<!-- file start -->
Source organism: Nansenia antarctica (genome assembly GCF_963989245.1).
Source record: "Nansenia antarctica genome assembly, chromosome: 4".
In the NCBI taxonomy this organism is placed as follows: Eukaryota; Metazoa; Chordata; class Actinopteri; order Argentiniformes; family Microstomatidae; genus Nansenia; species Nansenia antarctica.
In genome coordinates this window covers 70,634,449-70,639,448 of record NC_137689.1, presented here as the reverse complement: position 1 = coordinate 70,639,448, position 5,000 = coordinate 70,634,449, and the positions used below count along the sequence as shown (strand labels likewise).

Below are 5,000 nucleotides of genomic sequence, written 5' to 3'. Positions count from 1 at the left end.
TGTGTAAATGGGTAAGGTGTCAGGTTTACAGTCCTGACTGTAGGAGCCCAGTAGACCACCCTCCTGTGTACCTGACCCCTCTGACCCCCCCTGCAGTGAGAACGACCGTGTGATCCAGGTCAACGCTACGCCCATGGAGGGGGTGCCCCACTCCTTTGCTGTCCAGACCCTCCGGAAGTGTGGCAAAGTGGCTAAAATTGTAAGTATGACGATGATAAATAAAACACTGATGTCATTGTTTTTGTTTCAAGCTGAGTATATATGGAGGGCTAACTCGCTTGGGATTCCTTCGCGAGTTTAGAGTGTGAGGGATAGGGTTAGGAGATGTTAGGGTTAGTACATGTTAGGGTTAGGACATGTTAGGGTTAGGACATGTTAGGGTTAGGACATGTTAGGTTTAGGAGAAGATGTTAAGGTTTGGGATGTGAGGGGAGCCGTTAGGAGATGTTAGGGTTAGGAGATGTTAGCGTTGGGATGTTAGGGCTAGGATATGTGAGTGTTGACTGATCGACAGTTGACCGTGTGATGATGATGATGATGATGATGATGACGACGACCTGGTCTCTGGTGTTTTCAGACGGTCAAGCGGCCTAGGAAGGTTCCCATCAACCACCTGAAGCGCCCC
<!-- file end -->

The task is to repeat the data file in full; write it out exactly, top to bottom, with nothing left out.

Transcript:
Source organism: Nansenia antarctica (genome assembly GCF_963989245.1).
Source record: "Nansenia antarctica genome assembly, chromosome: 4".
In the NCBI taxonomy this organism is placed as follows: Eukaryota; Metazoa; Chordata; class Actinopteri; order Argentiniformes; family Microstomatidae; genus Nansenia; species Nansenia antarctica.
In genome coordinates this window covers 70,634,449-70,639,448 of record NC_137689.1, presented here as the reverse complement: position 1 = coordinate 70,639,448, position 5,000 = coordinate 70,634,449, and the positions used below count along the sequence as shown (strand labels likewise).

Below are 5,000 nucleotides of genomic sequence, written 5' to 3'. Positions count from 1 at the left end.
TGTGTAAATGGGTAAGGTGTCAGGTTTACAGTCCTGACTGTAGGAGCCCAGTAGACCACCCTCCTGTGTACCTGACCCCTCTGACCCCCCCTGCAGTGAGAACGACCGTGTGATCCAGGTCAACGCTACGCCCATGGAGGGGGTGCCCCACTCCTTTGCTGTCCAGACCCTCCGGAAGTGTGGCAAAGTGGCTAAAATTGTAAGTATGACGATGATAAATAAAACACTGATGTCATTGTTTTTGTTTCAAGCTGAGTATATATGGAGGGCTAACTCGCTTGGGATTCCTTCGCGAGTTTAGAGTGTGAGGGATAGGGTTAGGAGATGTTAGGGTTAGTACATGTTAGGGTTAGGACATGTTAGGGTTAGGACATGTTAGGGTTAGGACATGTTAGGTTTAGGAGAAGATGTTAAGGTTTGGGATGTGAGGGGAGCCGTTAGGAGATGTTAGGGTTAGGAGATGTTAGCGTTGGGATGTTAGGGCTAGGATATGTGAGTGTTGACTGATCGACAGTTGACCGTGTGATGATGATGATGATGATGATGATGACGACGACCTGGTCTCTGGTGTTTTCAGACGGTCAAGCGGCCTAGGAAGGTTCCCATCAACCACCTGAAGCGCCCC